Israeli Prime Minister Benjamin Netanyahu will touch down in California on Monday to meet with Elon Musk. The talks come as civil rights groups accuse the X owner of amplifying anti-Semitism, an allegation he denies.
When Musk purchased Twitter, now called X, for $44 billion last year, he vowed to turn the site into a haven for free expression. He envisioned a virtual community without stringent user guidelines.
But his overhaul plan ran into turbulence early on, when he laid off thousands of employees, including some of his content moderators. The Anti-Defamation League, or ADL, accused Musk of enabling "purveyors of lies and conspiracies" after he reinstated many previously banned profiles-those belonging to white supremacists, neo-Nazis, and Holocaust deniers among them.
In a recent post, Musk revealed that X's ad revenue has dropped by 60% in the U.S. He blamed pressure from ADL, saying the organization "was almost successful in killing X/Twitter!" he wrote.
"The fact is, who would want to sponsor a platform that is looking very likely to cause real-world violence against [Jewish people]?" Claire Atkin, co-founder of the adtech watchdog Check My Ads, told VOA.
In a separate tweet, Musk said "To clear our platform's name on the matter of anti-Semitism, it looks like we have no choice but to file a defamation lawsuit against the Anti-Defamation League." "Oh, the irony" he added.
"[The legal threats] are retaliatory and indicate that he is losing and panicking," Atkins, the adtech expert, said. "Musk is looking for someone to blame for his own actions."
Last month, Musk sued the Center for Countering Digital Hate, or CCDH, a British advocacy group. Days ago, CCDH released its latest findings: In an audit of 300 prejudiced tweets flagged for hate speech, only 14% of them were taken down within a week.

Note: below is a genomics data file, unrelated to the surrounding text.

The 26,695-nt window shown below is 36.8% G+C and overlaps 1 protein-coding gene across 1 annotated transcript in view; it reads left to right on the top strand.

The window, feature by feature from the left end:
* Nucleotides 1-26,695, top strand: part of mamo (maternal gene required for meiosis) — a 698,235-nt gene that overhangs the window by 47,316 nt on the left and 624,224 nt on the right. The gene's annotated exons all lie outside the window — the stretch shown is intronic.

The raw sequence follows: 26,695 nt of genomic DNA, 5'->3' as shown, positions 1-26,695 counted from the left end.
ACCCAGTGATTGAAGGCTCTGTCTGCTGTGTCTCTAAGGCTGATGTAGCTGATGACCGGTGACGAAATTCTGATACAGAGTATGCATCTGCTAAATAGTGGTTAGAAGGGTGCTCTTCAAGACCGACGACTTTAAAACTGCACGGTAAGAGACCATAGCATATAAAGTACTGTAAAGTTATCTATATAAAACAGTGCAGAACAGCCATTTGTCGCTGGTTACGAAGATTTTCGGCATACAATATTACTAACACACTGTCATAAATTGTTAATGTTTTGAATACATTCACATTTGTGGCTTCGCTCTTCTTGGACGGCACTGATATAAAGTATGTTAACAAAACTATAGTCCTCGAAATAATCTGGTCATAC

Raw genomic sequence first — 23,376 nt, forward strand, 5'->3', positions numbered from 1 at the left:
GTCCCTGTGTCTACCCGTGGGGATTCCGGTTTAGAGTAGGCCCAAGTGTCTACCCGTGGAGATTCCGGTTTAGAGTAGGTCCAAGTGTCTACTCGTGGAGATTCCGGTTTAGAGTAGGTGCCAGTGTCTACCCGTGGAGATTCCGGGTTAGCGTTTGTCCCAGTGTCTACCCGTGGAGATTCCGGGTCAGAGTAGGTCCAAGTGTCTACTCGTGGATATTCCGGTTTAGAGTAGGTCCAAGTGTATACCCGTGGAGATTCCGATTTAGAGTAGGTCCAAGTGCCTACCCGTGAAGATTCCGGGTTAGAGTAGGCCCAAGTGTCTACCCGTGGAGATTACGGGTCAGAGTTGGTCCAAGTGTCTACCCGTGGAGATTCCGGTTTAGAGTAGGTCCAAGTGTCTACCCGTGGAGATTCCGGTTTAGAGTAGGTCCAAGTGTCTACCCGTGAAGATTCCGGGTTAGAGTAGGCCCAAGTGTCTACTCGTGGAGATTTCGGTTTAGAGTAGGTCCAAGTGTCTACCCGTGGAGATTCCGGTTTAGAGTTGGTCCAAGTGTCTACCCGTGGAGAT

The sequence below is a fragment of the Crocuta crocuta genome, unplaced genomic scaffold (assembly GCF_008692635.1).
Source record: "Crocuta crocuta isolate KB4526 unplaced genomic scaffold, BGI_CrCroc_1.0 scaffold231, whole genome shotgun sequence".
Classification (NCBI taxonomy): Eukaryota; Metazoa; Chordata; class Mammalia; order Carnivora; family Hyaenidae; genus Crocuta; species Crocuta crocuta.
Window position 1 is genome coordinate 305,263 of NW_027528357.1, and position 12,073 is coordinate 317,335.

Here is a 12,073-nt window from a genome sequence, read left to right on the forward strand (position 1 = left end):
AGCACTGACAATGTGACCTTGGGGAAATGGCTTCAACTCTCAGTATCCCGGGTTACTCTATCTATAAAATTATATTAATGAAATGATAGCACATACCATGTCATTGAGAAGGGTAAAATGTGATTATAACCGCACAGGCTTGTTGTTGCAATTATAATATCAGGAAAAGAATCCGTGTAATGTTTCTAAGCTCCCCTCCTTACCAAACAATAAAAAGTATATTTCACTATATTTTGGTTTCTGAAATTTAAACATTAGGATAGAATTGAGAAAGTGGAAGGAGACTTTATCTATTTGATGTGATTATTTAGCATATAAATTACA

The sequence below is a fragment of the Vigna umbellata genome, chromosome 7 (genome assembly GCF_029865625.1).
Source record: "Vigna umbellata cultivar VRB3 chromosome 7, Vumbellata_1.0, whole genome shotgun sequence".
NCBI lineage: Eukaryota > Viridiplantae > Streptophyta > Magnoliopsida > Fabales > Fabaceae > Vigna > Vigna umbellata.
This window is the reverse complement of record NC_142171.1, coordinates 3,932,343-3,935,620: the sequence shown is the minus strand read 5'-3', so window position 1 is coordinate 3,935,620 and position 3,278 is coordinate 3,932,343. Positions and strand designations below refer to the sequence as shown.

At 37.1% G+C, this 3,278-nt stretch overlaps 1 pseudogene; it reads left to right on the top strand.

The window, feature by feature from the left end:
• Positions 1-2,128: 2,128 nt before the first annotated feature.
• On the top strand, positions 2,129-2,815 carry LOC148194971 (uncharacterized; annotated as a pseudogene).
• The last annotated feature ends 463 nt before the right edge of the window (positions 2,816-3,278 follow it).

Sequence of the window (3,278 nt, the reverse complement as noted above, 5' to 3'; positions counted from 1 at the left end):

Musk lambasted CCDH in May for its "utterly false" reporting. He said that, in reality, "hate speech impressions," or how many views bigoted posts garner, "continue to decline [on X]." How he reached that conclusion, though, is unclear.
Musk's CEO Linda Yaccarino has emphasized building a rapport with civil rights groups and has said the platform is working to combat antisemitism.
But in August, Musk liked posts under #BanTheADL, a hashtag popularized by extremists like Nick Fuentes. By the end of the month, #BanTheADL ranked among X's top trending topics.
The ADL, CCDH, and others used to research hate speech on the site using large-language models, or LLMs, which are AI-powered tools capable of combing vast databases for fine-tuned results.
Researchers say recent updates to X's software interface block full access to data without a subscription to an enterprise account which starts at $42,000 per month. Outpriced researchers must rely on smaller sample sizes, which are inherently less accurate than LLM analyses.
The Monday evening talks with Netanyahu come a few months after Musk likened liberal-leaning philanthropist George Soros to a Jewish comic book supervillain.
Baseless antisemitic conspiracy theories have made the rounds of X saying Soros, a Hungarian-born Holocaust survivor, is the linchpin of a hidden global elite bent on overthrowing the world.
Israel's Foreign Ministry accused Musk of legitimizing harmful tropes, saying his comparison "reeked of anti-Semitism." But Netanyahu's government minister for addressing anti-Jewish hatred went out of his way to rally for Musk.
Netanyahu spoke by phone with Musk in June, in an effort to help the Silicon Valley mogul to rebound from criticism over his "supervillain" remark. Since then, Musk has enlisted an entourage of prominent Jewish businessmen, including confidant and multimillionaire Joe Lonsdale, to speak out on his behalf. They reached out to the ADL in recent weeks hoping to cool tensions.
Netanyahu has touted his connections in Big Tech as pivotal to growing Israel into a "start-up nation." He and Musk are expected to discuss AI before the prime minister jets off to meet President Joe Biden at the United Nations General Assembly in New York on Wednesday.
Offir Gutelzon, an Israeli-American tech entrepreneur and activist, says he plans to lead a nearby demonstration while the meeting takes place. His protest sign will read, "Shame on Netanyahu."